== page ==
Some of you are thinking "wait, maybe it enables you to use a single 1.5 volt battery to light a 3V LED instead of the usual two, but doesn't it just make that battery last half as long? Great question, but the answer is that the Joule Thief, which works by building up and collapsing a magnetic field around the torus (which acts as an electromagnetic inductor) actually is more efficient than using a battery directly because it PULSES the energy to the LED. You see the lightbulb shining brightly, but in fact it is turning on and off very rapidly as the magnetic field of the inductor builds up and discharges again and again. That means that though the light appears to be on all the time it is actually turning on and off and saving energy because it isn't on all the time.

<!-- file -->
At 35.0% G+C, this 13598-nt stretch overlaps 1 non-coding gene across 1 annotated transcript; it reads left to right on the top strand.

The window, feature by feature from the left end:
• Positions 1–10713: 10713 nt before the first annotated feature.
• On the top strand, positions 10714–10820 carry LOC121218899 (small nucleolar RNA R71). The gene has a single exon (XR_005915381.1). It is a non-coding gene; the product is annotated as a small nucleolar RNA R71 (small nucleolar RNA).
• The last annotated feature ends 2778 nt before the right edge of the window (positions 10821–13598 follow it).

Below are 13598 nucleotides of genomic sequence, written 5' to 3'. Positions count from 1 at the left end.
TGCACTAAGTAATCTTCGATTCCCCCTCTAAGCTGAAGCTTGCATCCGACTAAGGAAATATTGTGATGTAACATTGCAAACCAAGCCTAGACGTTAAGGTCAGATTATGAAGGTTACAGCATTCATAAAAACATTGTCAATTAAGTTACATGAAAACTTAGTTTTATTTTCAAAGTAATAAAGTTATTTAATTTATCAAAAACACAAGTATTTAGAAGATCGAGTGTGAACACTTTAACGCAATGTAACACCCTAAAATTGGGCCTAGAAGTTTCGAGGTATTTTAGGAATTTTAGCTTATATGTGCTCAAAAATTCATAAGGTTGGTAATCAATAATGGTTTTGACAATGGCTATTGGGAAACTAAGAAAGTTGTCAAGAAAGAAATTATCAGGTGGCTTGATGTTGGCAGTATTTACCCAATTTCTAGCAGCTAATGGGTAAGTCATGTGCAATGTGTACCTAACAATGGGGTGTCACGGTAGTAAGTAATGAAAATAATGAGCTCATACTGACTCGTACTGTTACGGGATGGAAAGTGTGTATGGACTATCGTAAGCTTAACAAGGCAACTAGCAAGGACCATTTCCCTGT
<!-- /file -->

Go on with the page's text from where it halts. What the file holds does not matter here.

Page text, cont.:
It turns out that the Joule Thief enables the battery to keep supplying electrons to the light long after the battery is normally considered DEAD. So the battery actually lasts much much longer than a normal battery. I've observed "dead" batteries working down to about 0.5 Volts. Normally a 1.5 V battery is considered dead when it reaches 1.0 volts. But the Joule Thief can "steal" the remaining energy much below that. And that got me thinking -- could I use other sources of between 0.5 and 1.0 Volts to run a 3V LED?
T.H. Culhane's post on The Joule Thief (includes instructions for making a Joule Thief with batteries and alternative electricity sources)
Watch the video at National Geographic Newswatch